In the periphery of Rome, the “world of the dead” and the “world of the living” were famously both distinct and intermeshed at the same time (Erasmo 2001). On the one hand, burial was relegated to outside the pomerium on religious grounds; on the other, funerary monuments were regularly visited, their epitaphs commonly address passing travelers directly, and burial took place within the city at least occasionally (Volpe 2017). The boundaries between the living and the dead were thus permeable and they also changed over time as the pomerium was successively expanded (Patterson 2000).
The relationship between the world of the living and the dead is also shaped by the placement of funerary monuments. It has been observed, for example, that the placement of tomb monuments maximized their visibility in the late Republican period, followed by an increasing “internalization” during the imperial period (von Hesberg 1992). This reconstruction is plausible, but it also postulates that one normative practice gave way to another one – in this case self-representation to internalization. There are also counterexamples that do not fit the pattern: for example, Augustan columbarium tombs are predominantly oriented towards the interior and reverse the public face of tomb monuments long before the alleged internalization process started (Borbonus 2014).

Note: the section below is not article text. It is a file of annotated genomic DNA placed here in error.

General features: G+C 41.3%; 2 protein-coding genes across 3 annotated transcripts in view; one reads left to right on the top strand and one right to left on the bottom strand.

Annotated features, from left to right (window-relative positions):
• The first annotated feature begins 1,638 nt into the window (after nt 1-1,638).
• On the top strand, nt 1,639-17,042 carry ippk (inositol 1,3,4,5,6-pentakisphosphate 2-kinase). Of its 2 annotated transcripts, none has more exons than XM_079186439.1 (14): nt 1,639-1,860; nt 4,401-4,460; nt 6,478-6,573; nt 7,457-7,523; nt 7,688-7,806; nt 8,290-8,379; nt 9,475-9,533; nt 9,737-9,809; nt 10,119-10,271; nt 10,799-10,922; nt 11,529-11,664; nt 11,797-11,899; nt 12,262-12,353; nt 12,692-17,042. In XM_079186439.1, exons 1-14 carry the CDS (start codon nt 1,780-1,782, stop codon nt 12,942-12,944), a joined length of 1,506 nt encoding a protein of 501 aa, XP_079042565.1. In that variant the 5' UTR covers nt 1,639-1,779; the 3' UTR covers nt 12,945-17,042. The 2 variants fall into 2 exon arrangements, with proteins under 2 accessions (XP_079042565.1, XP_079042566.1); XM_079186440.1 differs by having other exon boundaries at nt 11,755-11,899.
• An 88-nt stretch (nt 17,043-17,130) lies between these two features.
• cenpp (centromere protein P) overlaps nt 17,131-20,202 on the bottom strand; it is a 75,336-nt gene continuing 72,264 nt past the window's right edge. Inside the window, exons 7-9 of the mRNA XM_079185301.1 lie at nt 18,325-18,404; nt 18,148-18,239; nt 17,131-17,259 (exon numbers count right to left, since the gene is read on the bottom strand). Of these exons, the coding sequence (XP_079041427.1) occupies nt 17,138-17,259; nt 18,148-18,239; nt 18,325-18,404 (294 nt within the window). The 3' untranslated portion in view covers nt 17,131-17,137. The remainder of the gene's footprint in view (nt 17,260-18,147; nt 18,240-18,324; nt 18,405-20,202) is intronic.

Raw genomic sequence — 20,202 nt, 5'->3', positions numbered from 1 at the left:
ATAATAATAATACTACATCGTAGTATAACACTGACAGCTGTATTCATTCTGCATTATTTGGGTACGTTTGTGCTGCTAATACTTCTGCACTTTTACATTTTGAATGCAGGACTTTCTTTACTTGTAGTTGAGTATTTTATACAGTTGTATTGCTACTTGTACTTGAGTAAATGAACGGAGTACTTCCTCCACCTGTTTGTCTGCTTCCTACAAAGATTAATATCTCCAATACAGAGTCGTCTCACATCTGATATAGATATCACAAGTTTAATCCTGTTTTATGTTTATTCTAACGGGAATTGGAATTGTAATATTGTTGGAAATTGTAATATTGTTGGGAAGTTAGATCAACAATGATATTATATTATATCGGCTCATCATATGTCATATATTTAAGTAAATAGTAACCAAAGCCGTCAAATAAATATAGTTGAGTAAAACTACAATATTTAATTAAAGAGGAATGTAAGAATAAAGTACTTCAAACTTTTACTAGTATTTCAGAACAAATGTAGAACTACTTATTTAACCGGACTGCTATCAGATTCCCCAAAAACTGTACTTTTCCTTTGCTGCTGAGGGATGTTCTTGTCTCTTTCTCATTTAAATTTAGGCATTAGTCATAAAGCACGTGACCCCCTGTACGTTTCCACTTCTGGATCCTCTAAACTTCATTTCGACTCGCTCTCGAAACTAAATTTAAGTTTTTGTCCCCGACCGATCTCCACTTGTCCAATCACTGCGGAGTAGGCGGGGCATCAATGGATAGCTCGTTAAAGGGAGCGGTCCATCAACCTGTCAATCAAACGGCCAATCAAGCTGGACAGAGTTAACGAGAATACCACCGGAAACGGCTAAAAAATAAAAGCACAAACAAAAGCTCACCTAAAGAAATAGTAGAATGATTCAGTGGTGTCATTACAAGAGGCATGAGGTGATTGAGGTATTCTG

Atypical cases like this indicate that actual behavior is more nuanced than rules and generalizations suggest, but simply emphasizing variability and context instead can also lead to an impasse. The challenge is to chart a course between excessive attention to context and overly broad generalizations. One way to differentiate our understanding of Rome’s funerary periphery is to map it at different scales. On the macroscopic level, the locations of all known or documented monuments around the city provide a panoramic view on an urban scale. The resulting distribution confirms a correlation with extra-urban roads, but it also shows different trends over time, such as the increasing clustering of dense funerary zones. These necropoleis indicate a tendency to separate burial functions from the surrounding landscape and thus consign interactions between the living and the dead to designated areas.
On a more detailed level, the micro-topographical development of these necropoleis often spans several centuries. Old monuments stood in close juxtaposition with new constructions and access to specific burials could lead through serpentine paths. The development of these cemeteries was clearly ruled by numerous factors, at least some of which were specific to individual sites. Local conditions could affect the development in unpredictable ways, for example by the burial of entire monuments in mudslides or the gradual rise of the ground level through repeated flooding.
In general, the two mapping scales recognize the global patterns and the unique situations that characterize the use of Rome’s periphery for burial and commemoration.
Blurring the Boundaries: Interactions between the Living and the Dead in the Roman World